Could the criticism that’s often levelled at Mike Leigh be applied to you – that lyrically you’re having a laugh at the working classes?
It wasn’t laughing at any- one in particular.They were just the fears that any sane person has. It sounds corny but I’m more compassionate now because I’ve suffered a bit more.At the height of my cockiness I was someone who hadn’t experienced death or rejection or anything. I’d had a very good relationship with my parents, a very gentle, open-minded upbringing, but I became arrogant and I wasn’t so much laughing at people as appalled at the possibilities. The dead ends that people can go down.
But you were still writing about them from a superior position. You’d had it easy. I didn’t have it easy becoming famous. I worked hard and made a lot of stupid mistakes. I still do.
What did you think of Liam Gallagher’s description of your songs as “chimney sweep music”.
Well, I do have a big Oliver! problem. I’m completely besotted by Lionel Bart. There’s a great story about him: he’d made a fortune, he was richer than any of the pop stars, worth something like £50 million in 1964, and when he was at his most wealthy and bon vivacious he hired this chateau in France and flew 50 or 60 friends out there for this amazing weekend party. Then he just disappeared and a year later he got a bill and none of the people had left the party. They’d stayed for a year and he hadn’t noticed. Then he sold all the fights to his songs. But I just think he’s wonderful.You look at him now and he’s still got a beautiful face. The man was on it big time.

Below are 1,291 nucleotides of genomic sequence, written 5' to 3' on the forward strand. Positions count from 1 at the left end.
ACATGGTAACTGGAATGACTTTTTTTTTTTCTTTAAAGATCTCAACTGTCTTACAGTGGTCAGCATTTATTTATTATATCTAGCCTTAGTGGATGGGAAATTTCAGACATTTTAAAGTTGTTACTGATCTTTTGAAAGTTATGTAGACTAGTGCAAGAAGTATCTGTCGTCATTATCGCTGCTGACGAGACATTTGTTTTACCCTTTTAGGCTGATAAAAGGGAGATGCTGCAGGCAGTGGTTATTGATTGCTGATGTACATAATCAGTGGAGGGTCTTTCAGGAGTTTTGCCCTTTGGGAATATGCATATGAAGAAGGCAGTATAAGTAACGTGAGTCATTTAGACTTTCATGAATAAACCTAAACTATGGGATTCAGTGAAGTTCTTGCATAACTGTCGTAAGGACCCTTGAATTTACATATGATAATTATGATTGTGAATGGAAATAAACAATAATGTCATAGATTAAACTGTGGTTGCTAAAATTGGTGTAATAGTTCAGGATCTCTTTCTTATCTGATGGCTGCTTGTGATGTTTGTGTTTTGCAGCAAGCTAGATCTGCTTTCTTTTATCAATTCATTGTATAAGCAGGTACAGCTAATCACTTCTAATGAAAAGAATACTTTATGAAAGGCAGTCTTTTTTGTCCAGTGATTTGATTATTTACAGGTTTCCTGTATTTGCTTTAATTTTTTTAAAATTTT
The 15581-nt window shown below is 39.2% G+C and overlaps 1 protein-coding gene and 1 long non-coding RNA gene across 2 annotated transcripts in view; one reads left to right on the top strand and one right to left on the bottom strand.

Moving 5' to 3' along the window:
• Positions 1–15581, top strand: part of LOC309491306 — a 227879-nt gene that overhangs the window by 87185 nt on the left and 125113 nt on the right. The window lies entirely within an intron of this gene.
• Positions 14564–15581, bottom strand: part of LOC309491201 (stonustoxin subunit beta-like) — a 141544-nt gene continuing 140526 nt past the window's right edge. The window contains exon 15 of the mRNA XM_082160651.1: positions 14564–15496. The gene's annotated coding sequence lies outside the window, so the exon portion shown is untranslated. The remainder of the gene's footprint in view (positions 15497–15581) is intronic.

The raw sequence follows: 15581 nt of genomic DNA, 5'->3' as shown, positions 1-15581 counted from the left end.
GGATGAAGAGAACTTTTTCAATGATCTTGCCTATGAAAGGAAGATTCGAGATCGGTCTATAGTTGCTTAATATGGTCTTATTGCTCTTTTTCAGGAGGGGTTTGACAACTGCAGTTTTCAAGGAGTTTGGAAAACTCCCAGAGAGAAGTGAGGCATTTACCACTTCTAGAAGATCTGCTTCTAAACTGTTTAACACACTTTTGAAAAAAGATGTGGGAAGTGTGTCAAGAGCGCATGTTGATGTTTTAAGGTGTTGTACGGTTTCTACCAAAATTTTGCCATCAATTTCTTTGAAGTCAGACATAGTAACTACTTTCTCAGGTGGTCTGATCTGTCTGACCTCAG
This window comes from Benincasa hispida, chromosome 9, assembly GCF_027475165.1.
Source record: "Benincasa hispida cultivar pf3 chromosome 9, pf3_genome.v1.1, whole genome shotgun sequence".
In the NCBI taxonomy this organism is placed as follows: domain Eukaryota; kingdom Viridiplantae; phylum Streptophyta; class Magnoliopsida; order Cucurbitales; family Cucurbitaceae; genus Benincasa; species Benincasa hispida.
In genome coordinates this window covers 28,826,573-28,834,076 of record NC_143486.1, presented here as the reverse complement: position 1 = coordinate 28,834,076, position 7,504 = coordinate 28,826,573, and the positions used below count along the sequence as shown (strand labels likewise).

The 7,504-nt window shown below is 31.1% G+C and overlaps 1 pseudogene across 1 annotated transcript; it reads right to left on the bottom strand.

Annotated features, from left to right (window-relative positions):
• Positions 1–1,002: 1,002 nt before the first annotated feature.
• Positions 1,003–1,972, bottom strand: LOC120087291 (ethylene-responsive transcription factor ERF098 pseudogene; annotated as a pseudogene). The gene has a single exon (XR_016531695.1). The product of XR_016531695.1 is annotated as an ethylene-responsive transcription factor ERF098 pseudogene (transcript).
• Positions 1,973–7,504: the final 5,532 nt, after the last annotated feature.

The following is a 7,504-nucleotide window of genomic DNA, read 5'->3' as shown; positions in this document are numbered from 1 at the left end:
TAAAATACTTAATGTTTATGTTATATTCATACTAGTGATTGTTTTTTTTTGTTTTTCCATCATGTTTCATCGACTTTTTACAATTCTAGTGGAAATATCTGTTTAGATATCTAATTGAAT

Have you seen Oasis play live?
No, never.
Their audience is much older than yours. Would you prefer that to the screaming girls?
Well, it’s weird. We’ll call it the Screaming Girl Thing for want of a better term. But with the Screaming Girl Thing, people carry those experiences for a long time. They may never forget it. So in that respect, this tour has given people a lot of strong and very positive feelings.They haven’t been to gigs before, but they’ve seen something which isn’t cynical but is working at that level. So, in that respect, I know it will pay off in the future. Obviously, that 28-35 male, beer-drinking audience is truer to my own life experience, but going to see a band is more of a throwaway thing to them. They’ve lost that magic of going to their first gig, which a 14-year-old hasn’t.